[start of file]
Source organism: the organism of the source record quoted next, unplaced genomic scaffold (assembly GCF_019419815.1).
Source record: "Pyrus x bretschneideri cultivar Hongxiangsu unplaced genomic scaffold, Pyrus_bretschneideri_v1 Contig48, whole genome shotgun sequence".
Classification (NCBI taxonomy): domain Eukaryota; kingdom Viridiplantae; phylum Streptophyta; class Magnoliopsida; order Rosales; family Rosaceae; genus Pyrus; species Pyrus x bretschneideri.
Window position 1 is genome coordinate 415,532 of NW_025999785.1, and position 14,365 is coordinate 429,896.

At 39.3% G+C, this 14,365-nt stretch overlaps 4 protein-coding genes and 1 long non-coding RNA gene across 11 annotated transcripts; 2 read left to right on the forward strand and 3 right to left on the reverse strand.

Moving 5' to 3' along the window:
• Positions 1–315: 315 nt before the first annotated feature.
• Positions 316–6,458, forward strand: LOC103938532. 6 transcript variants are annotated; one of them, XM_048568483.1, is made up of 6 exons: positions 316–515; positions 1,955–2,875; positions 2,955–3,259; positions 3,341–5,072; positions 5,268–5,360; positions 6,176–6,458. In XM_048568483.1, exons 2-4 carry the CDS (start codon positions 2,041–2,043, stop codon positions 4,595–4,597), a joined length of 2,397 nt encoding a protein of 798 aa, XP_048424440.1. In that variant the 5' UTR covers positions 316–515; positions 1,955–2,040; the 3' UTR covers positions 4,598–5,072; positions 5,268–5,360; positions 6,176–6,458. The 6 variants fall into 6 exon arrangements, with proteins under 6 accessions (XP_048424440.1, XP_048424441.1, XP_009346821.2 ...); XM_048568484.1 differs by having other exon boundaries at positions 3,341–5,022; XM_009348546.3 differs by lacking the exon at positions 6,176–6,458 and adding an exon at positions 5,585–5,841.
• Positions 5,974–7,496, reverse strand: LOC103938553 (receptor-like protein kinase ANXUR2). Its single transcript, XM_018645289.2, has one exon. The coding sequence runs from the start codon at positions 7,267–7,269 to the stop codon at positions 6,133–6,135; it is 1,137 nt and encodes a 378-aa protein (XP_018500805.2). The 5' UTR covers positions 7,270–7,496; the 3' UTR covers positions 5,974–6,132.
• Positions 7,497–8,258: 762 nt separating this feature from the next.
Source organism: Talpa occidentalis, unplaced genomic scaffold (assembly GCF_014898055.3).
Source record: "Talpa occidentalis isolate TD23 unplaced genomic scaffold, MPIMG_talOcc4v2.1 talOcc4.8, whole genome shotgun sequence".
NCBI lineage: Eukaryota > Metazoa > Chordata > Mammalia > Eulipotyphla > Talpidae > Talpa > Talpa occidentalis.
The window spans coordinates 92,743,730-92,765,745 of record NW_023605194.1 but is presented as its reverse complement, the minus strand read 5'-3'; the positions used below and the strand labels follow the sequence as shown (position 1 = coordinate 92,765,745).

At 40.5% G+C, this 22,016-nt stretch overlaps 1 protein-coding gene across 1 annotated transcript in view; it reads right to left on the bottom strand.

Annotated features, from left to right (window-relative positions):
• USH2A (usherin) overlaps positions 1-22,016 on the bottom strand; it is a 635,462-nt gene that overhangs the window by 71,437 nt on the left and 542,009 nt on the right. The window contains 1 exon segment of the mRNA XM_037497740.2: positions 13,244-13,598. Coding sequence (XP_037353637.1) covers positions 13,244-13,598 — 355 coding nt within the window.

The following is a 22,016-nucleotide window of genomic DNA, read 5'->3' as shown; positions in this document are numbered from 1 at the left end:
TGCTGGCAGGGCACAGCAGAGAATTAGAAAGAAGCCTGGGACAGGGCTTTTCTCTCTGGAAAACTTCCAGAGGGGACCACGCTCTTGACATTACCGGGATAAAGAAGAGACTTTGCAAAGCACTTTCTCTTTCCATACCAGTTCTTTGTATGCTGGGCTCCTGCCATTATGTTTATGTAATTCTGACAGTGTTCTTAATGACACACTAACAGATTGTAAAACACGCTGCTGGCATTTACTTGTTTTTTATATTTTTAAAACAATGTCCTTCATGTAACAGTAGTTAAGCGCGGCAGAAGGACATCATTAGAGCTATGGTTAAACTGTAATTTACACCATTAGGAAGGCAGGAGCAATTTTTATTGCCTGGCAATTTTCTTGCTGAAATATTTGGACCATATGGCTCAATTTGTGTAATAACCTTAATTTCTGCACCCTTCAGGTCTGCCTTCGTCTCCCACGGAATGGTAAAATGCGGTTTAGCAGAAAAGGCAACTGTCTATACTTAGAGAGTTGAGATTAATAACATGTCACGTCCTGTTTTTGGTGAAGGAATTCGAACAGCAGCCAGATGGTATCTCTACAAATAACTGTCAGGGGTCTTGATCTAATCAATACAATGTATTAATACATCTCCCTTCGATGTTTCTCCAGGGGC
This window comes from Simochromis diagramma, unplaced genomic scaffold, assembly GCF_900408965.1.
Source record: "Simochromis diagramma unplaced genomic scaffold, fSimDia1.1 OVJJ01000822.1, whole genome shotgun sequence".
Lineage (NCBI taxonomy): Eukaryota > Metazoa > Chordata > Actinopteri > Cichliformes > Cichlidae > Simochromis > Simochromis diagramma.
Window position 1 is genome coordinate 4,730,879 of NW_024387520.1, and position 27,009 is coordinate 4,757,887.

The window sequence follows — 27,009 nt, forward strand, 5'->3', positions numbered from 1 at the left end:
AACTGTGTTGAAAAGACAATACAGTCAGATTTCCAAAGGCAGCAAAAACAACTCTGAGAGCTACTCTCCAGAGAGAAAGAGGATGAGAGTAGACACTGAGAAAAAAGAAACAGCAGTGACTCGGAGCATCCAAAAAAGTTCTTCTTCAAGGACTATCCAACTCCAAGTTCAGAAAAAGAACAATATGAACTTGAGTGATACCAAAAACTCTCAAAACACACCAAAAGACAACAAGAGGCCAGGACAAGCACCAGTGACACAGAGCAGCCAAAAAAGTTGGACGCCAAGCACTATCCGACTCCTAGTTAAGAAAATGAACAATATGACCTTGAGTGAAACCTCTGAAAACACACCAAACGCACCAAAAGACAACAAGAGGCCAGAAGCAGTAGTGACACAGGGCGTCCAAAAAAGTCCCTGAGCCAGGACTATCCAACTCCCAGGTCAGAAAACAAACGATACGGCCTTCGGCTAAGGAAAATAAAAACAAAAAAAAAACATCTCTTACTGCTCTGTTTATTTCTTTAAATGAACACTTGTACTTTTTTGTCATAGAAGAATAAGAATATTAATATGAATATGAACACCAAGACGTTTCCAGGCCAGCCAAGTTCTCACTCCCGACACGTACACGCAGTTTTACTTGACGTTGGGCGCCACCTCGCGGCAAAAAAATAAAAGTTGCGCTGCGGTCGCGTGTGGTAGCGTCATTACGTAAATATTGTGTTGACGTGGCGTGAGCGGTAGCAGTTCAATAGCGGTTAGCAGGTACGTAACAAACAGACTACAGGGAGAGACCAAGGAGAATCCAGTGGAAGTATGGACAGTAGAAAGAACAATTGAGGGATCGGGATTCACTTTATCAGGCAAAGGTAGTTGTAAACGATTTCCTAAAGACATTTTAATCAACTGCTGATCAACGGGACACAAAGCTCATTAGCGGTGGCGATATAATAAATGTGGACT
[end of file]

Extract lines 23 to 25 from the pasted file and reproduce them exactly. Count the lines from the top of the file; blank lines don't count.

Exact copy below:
Window position 1 is genome coordinate 4,730,879 of NW_024387520.1, and position 27,009 is coordinate 4,757,887.

The window sequence follows — 27,009 nt, forward strand, 5'->3', positions numbered from 1 at the left end:
AACTGTGTTGAAAAGACAATACAGTCAGATTTCCAAAGGCAGCAAAAACAACTCTGAGAGCTACTCTCCAGAGAGAAAGAGGATGAGAGTAGACACTGAGAAAAAAGAAACAGCAGTGACTCGGAGCATCCAAAAAAGTTCTTCTTCAAGGACTATCCAACTCCAAGTTCAGAAAAAGAACAATATGAACTTGAGTGATACCAAAAACTCTCAAAACACACCAAAAGACAACAAGAGGCCAGGACAAGCACCAGTGACACAGAGCAGCCAAAAAAGTTGGACGCCAAGCACTATCCGACTCCTAGTTAAGAAAATGAACAATATGACCTTGAGTGAAACCTCTGAAAACACACCAAACGCACCAAAAGACAACAAGAGGCCAGAAGCAGTAGTGACACAGGGCGTCCAAAAAAGTCCCTGAGCCAGGACTATCCAACTCCCAGGTCAGAAAACAAACGATACGGCCTTCGGCTAAGGAAAATAAAAACAAAAAAAAAACATCTCTTACTGCTCTGTTTATTTCTTTAAATGAACACTTGTACTTTTTTGTCATAGAAGAATAAGAATATTAATATGAATATGAACACCAAGACGTTTCCAGGCCAGCCAAGTTCTCACTCCCGACACGTACACGCAGTTTTACTTGACGTTGGGCGCCACCTCGCGGCAAAAAAATAAAAGTTGCGCTGCGGTCGCGTGTGGTAGCGTCATTACGTAAATATTGTGTTGACGTGGCGTGAGCGGTAGCAGTTCAATAGCGGTTAGCAGGTACGTAACAAACAGACTACAGGGAGAGACCAAGGAGAATCCAGTGGAAGTATGGACAGTAGAAAGAACAATTGAGGGATCGGGATTCACTTTATCAGGCAAAGGTAGTTGTAAACGATTTCCTAAAGACATTTTAATCAACTGCTGATCAACGGGACACAAAGCTCATTAGCGGTGGCGATATAATAAATGTGGACT